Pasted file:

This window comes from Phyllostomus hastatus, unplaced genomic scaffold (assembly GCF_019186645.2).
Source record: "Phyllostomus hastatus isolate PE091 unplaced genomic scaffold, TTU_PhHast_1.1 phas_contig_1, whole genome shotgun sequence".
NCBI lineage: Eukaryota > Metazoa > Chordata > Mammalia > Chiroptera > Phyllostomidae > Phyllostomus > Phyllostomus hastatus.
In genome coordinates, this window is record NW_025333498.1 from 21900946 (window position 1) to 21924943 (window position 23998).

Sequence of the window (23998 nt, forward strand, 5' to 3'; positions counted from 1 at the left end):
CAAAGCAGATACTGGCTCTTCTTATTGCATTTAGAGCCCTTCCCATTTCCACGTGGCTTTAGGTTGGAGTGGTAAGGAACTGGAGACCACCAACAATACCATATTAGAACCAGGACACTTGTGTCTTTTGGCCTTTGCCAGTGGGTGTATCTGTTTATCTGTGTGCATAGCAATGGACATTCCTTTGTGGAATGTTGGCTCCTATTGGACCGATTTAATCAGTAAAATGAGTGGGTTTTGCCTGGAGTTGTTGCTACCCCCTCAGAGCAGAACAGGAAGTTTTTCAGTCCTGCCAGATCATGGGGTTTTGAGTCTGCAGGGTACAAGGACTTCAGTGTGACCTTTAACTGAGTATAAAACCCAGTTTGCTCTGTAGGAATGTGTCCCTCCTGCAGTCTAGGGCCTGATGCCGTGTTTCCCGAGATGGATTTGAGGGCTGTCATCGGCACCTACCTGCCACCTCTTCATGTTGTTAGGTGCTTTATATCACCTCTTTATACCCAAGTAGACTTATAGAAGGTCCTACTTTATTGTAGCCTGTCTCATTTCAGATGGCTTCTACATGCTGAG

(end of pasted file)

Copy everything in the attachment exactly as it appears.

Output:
This window comes from Phyllostomus hastatus, unplaced genomic scaffold (assembly GCF_019186645.2).
Source record: "Phyllostomus hastatus isolate PE091 unplaced genomic scaffold, TTU_PhHast_1.1 phas_contig_1, whole genome shotgun sequence".
NCBI lineage: Eukaryota > Metazoa > Chordata > Mammalia > Chiroptera > Phyllostomidae > Phyllostomus > Phyllostomus hastatus.
In genome coordinates, this window is record NW_025333498.1 from 21900946 (window position 1) to 21924943 (window position 23998).

Sequence of the window (23998 nt, forward strand, 5' to 3'; positions counted from 1 at the left end):
CAAAGCAGATACTGGCTCTTCTTATTGCATTTAGAGCCCTTCCCATTTCCACGTGGCTTTAGGTTGGAGTGGTAAGGAACTGGAGACCACCAACAATACCATATTAGAACCAGGACACTTGTGTCTTTTGGCCTTTGCCAGTGGGTGTATCTGTTTATCTGTGTGCATAGCAATGGACATTCCTTTGTGGAATGTTGGCTCCTATTGGACCGATTTAATCAGTAAAATGAGTGGGTTTTGCCTGGAGTTGTTGCTACCCCCTCAGAGCAGAACAGGAAGTTTTTCAGTCCTGCCAGATCATGGGGTTTTGAGTCTGCAGGGTACAAGGACTTCAGTGTGACCTTTAACTGAGTATAAAACCCAGTTTGCTCTGTAGGAATGTGTCCCTCCTGCAGTCTAGGGCCTGATGCCGTGTTTCCCGAGATGGATTTGAGGGCTGTCATCGGCACCTACCTGCCACCTCTTCATGTTGTTAGGTGCTTTATATCACCTCTTTATACCCAAGTAGACTTATAGAAGGTCCTACTTTATTGTAGCCTGTCTCATTTCAGATGGCTTCTACATGCTGAG